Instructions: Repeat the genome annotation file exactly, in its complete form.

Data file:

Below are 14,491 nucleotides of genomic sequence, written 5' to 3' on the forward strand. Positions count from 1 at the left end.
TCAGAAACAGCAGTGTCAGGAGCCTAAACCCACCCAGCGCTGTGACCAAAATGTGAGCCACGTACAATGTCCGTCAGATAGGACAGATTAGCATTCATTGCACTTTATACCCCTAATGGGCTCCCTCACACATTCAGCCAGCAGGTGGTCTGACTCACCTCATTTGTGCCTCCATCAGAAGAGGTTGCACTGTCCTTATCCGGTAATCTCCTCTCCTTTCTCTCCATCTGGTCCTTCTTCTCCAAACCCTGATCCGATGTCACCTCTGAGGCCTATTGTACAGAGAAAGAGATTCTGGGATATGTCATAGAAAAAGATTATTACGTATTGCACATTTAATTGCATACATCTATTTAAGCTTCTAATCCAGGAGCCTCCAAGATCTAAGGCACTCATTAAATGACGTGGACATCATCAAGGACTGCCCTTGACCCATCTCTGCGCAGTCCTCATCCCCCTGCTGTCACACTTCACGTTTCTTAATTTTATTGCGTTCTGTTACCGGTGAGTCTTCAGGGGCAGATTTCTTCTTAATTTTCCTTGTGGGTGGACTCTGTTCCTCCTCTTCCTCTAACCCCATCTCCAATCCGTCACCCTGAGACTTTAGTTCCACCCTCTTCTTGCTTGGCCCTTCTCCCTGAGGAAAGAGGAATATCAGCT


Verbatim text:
Below are 14,491 nucleotides of genomic sequence, written 5' to 3' on the forward strand. Positions count from 1 at the left end.
TCAGAAACAGCAGTGTCAGGAGCCTAAACCCACCCAGCGCTGTGACCAAAATGTGAGCCACGTACAATGTCCGTCAGATAGGACAGATTAGCATTCATTGCACTTTATACCCCTAATGGGCTCCCTCACACATTCAGCCAGCAGGTGGTCTGACTCACCTCATTTGTGCCTCCATCAGAAGAGGTTGCACTGTCCTTATCCGGTAATCTCCTCTCCTTTCTCTCCATCTGGTCCTTCTTCTCCAAACCCTGATCCGATGTCACCTCTGAGGCCTATTGTACAGAGAAAGAGATTCTGGGATATGTCATAGAAAAAGATTATTACGTATTGCACATTTAATTGCATACATCTATTTAAGCTTCTAATCCAGGAGCCTCCAAGATCTAAGGCACTCATTAAATGACGTGGACATCATCAAGGACTGCCCTTGACCCATCTCTGCGCAGTCCTCATCCCCCTGCTGTCACACTTCACGTTTCTTAATTTTATTGCGTTCTGTTACCGGTGAGTCTTCAGGGGCAGATTTCTTCTTAATTTTCCTTGTGGGTGGACTCTGTTCCTCCTCTTCCTCTAACCCCATCTCCAATCCGTCACCCTGAGACTTTAGTTCCACCCTCTTCTTGCTTGGCCCTTCTCCCTGAGGAAAGAGGAATATCAGCT